Diabetes and Oral Health effects; older woman sitting on a couch

Diabetes and Oral Health: What You Need to Know

How Diabetes Affects Oral Health

What Is Diabetes?

Diabetes Mellitus is a chronic condition that occurs when one’s body is no longer able to make insulin or properly use the insulin it produces. This condition is broken up into different categories, including Type 1 Diabetes, Type 2 Diabetes, and Gestational Diabetes.

Type 1 diabetics are insulin dependent, meaning their bodies will produce little to no insulin. This type of diabetes is usually diagnosed during younger ages.

Type 2 diabetics are insulin resistant, meaning they don’t have the ability to properly regulate the insulin their body produces. This type of diabetes is more common in the adult population and can be prevented with regulation of blood glucose and a healthier lifestyle.

Gestational diabetics are diagnosed in non-diabetic pregnant persons. This condition could potentially cause complications for the pregnant individual and child, while it is often known to put pregnant individuals at risk for Type 2 diabetes.

How Does Diabetes Mellitus Affect Oral Health?

Dry Mouth

Uncontrolled diabetes decreases the flow of saliva, which ultimately results in dry mouth. This is a problem of its own, as low production of saliva means a higher risk for tooth decay.

Gum Disease

Less than optimal glucose levels, over a period of time, can triple the risk of developing gum disease. Diabetics have a reduced immune response, and because gum disease is an infection, those individuals have a weakened ability to fight off the harmful bacteria invading the oral cavity.

Fungal Infections

Diabetic individuals who frequently take antibiotics to fight off infections are more likely to develop a fungal infection in the mouth or on the tongue. This is especially common in those who wear dentures. This overgrowth of yeast can cause painful, ulcerated patches in the mouth. By keeping blood glucose levels in the target range, individuals can keep these infections to a minimum.

Increased Risk for Tooth Loss

Individuals with faulty glycemic control present with inflamed gums tissues and evidence of bone loss. When an individual has changes in their oral bacteria due to diabetes, it affects the surrounding structures of teeth. Diabetics have a higher risk of tooth loss due to gum disease.

Symptoms of Gum Disease

  • Red, swollen, bleeding gum tissues
  • New spaces between teeth
  • Loose teeth
  • Bad taste
  • Foul smell from mouth after oral home care

Keep in mind, someone who has been diagnosed with Gum Disease for the first time may need a Deep Cleaning or routine Periodontal Cleanings to maintian the disease and keep plaque and tartar at  bay.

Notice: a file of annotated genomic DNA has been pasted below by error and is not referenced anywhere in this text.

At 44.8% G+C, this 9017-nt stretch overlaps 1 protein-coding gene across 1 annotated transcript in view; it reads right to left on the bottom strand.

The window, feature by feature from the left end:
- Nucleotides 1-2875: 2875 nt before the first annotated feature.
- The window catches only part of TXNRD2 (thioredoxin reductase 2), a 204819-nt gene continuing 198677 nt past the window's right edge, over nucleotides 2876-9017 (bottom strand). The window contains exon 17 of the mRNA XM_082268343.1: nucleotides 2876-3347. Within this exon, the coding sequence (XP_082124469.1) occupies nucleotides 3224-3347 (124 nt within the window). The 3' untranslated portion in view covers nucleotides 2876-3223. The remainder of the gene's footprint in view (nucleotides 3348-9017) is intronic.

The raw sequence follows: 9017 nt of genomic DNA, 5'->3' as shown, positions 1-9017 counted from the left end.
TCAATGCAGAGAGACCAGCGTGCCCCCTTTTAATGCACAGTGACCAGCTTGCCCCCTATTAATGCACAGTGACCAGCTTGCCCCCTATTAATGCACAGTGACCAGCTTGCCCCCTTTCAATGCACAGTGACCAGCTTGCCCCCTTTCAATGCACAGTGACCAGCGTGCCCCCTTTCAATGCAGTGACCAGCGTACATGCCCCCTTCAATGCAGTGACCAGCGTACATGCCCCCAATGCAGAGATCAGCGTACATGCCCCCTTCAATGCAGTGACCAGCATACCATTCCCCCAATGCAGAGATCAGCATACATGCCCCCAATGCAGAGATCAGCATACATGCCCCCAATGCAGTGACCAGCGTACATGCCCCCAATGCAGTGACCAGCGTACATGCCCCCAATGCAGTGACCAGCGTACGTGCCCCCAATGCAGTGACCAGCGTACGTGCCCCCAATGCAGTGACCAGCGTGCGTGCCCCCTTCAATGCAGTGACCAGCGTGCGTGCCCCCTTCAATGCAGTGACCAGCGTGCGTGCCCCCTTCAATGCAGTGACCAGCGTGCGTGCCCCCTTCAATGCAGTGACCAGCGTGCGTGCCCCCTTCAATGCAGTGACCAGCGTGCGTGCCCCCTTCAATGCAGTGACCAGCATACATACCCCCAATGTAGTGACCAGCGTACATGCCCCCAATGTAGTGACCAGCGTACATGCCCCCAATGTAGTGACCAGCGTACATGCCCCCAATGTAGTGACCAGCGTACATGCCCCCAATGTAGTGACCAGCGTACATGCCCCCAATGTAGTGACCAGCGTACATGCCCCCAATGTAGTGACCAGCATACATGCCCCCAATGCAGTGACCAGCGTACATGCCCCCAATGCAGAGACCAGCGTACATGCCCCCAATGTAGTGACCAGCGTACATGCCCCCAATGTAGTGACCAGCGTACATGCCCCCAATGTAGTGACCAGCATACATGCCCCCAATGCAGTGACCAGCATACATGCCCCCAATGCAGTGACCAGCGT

Dental Considerations for Diabetics

With diabetic individuals having a reduced immune response and slower healing rate, it is important that the patient and dental team keep certain things in mind.

  • Morning appointments are typically better for individuals with diabetes.
  • It is also best that diabetic patients eat and take their medication prior to their appointment.
  • When it comes to more elective dental treatment, it may be best to halt the appointment until the patient’s diabetes is under control. This is why it is essential to help keep the physician and dentist on the same page.

Reducing Negative Effects of Diabetes on the Oral Cavity

  • Stay in touch with your physician in order to update your dentist on any changes with your diabetes or medications.
  • Visit your dentist for regular cleanings and exams to keep the bacteria count to a minimum.
  • Use proper at home care for your oral cavity, including brushing twice a day with fluoridated toothpaste and flossing once a day.
  • Drink plenty of water and chew sugar-free gum to help stimulate saliva flow and avoid dry mouth.
  • Keep blood glucose levels within the target range. Your primary care team will known this number.
  • Consume a well-balanced diet to keep your body healthy, as this leads to a healthier mouth.

Diabetes doesn’t just impact blood sugar levels; it strikes at the very foundation of oral health. Strong correlations exist between diabetes and heightened risks for gum disease, tooth decay, and even tooth loss. For those with diabetes, meticulous oral care isn’t just a recommendation—it’s a crucial part of managing their overall health.


About Alexa Parker

Since 2022, Alexa has served Hale Family Dentistry while pursuing her dental hygiene studies at Indiana University Fort Wayne. She blends her dedication to academia with a strong interest in oral health research.

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